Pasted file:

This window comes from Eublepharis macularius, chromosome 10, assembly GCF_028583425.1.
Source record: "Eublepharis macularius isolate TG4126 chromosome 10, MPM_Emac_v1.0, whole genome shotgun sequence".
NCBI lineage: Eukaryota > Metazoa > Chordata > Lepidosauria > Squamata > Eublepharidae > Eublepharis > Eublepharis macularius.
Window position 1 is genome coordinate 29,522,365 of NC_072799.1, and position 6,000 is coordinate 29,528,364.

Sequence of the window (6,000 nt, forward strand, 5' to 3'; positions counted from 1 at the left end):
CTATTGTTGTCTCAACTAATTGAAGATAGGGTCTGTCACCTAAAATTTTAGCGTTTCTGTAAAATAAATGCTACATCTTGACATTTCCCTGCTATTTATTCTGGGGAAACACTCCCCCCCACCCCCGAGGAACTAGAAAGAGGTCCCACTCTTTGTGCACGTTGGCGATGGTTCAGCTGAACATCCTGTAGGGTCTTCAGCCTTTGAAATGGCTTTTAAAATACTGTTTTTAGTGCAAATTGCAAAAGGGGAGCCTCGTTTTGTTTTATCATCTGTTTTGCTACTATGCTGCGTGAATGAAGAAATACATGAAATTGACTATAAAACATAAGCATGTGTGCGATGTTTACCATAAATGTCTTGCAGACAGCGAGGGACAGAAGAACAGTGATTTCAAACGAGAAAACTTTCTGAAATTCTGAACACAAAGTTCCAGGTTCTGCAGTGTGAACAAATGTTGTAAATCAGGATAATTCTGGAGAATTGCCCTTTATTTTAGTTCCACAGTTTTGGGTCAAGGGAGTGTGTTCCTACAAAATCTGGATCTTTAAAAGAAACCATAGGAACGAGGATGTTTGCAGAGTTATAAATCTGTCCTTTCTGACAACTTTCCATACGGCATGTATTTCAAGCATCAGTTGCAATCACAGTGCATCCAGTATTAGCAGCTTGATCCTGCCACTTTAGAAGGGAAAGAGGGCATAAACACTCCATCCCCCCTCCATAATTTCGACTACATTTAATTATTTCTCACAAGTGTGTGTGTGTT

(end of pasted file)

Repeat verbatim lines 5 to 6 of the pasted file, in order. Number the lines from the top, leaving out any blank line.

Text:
Sequence of the window (6,000 nt, forward strand, 5' to 3'; positions counted from 1 at the left end):
CTATTGTTGTCTCAACTAATTGAAGATAGGGTCTGTCACCTAAAATTTTAGCGTTTCTGTAAAATAAATGCTACATCTTGACATTTCCCTGCTATTTATTCTGGGGAAACACTCCCCCCCACCCCCGAGGAACTAGAAAGAGGTCCCACTCTTTGTGCACGTTGGCGATGGTTCAGCTGAACATCCTGTAGGGTCTTCAGCCTTTGAAATGGCTTTTAAAATACTGTTTTTAGTGCAAATTGCAAAAGGGGAGCCTCGTTTTGTTTTATCATCTGTTTTGCTACTATGCTGCGTGAATGAAGAAATACATGAAATTGACTATAAAACATAAGCATGTGTGCGATGTTTACCATAAATGTCTTGCAGACAGCGAGGGACAGAAGAACAGTGATTTCAAACGAGAAAACTTTCTGAAATTCTGAACACAAAGTTCCAGGTTCTGCAGTGTGAACAAATGTTGTAAATCAGGATAATTCTGGAGAATTGCCCTTTATTTTAGTTCCACAGTTTTGGGTCAAGGGAGTGTGTTCCTACAAAATCTGGATCTTTAAAAGAAACCATAGGAACGAGGATGTTTGCAGAGTTATAAATCTGTCCTTTCTGACAACTTTCCATACGGCATGTATTTCAAGCATCAGTTGCAATCACAGTGCATCCAGTATTAGCAGCTTGATCCTGCCACTTTAGAAGGGAAAGAGGGCATAAACACTCCATCCCCCCTCCATAATTTCGACTACATTTAATTATTTCTCACAAGTGTGTGTGTGTT